Windows NT4 Workgroup versus Domain
When installing a Windows NT4 workstation and
there is no NT4 server, you have no choice: you have to use a
But when installing Windows NT4 Server, you have during the
installation (and you can ONLY select
it during the installation and CANNOT change it later), on whether to setup the system as a "Primary
Domain Controller" or "Stand-Alone
Each system has its own
Everytime, a user needs to be validated, it is done using the local
When now needing to access data on other systems, the Users with
their passwords must be defined in ALL systems.
( in the above diagram, the user
"Jim" can work/access data on Systems #1 and 2, but not
on #3, because system#3 has a different password defined for
"Mary" and "Susan" are not defined on all
In a domain, there is only ONE
it is located on the Domain-Server.
If now any of the users like to work/logon or access data on any
of the systems, the username and password is validated in the
While Workgroups usually work fine for small
network and few users, the central User-Management is an
advantage on larger networks with a lot of users.
(less workload to maintain the single
Domain User-Database than multiple local User-Databases, trying
to keep them synchronized, which can be a substantial workload,
especially if periodical changes for passwords are required for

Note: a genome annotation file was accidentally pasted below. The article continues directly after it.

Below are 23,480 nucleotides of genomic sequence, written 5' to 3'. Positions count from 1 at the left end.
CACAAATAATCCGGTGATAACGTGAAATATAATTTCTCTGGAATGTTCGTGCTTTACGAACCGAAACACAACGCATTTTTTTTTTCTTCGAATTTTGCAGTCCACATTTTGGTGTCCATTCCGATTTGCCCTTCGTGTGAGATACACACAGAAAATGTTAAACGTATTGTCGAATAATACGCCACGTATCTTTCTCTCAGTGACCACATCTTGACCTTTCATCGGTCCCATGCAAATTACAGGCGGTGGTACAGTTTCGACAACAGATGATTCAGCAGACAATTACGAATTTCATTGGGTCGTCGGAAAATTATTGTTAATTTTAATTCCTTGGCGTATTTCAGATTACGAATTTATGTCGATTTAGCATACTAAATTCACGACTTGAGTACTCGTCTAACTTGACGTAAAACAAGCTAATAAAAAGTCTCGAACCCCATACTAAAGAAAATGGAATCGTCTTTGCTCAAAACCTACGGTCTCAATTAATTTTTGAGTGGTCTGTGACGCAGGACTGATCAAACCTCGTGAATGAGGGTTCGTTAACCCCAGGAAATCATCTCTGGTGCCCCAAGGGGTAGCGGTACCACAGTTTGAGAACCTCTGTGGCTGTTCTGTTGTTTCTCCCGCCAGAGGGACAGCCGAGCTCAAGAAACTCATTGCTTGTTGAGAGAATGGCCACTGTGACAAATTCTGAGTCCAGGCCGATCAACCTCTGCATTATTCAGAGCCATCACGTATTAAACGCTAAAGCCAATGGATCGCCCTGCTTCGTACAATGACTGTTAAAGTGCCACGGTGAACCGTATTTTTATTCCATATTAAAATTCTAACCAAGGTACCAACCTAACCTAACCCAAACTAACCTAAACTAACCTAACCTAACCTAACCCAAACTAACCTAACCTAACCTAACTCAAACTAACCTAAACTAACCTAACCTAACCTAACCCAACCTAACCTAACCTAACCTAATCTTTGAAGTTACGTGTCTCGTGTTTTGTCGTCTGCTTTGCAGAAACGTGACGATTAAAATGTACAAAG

In a Domain-network, there MUST be always ONE "Primary
Domain Controller", in charge for the
In a large network with hundreds of connected systems, the "Primary
Domain Controller" needs some help to handle
all the security validations, so one or more "Backup
Domain Controller" can be installed on the
network. A "Backup Domain Controller"
stores a copy of the User-Database, which is identical to the
User-Database on the "Primary Domain Controller"
(and if a change is made on the "Primary
Domain Controller" by adding/deleting/modifying a
user-information, the copies on the "Backup Domain
Controller" are updated automatically).
A "Backup Domain Controller"
is entitled to handle security validations (checking
Username and password for Logon and for accessing to Shared data),
so the workload of security validations is distributed to
multiple Domain Controllers.
In addition, the "Backup Domain Controller"
is the Backup: in case the "Primary
Domain Controller" goes down, a "Backup
Domain Controller" can be promoted to become
(either temporary or permanent) the "Primary
What is now a "Stand-Alone Server" ?
It is a Windows NT4 server WITHOUT any
Domain Controller responsibility.
For example, it is possible to use NT4 Server as simple Workgroup
networking, which maybe a good solution in small networks.
In larger configurations, NT4 Server is often used as a more
secure platform to run automated
processes, because it offers a higher Fault-Tolerance by
supporting Disk-Mirroring or RAID.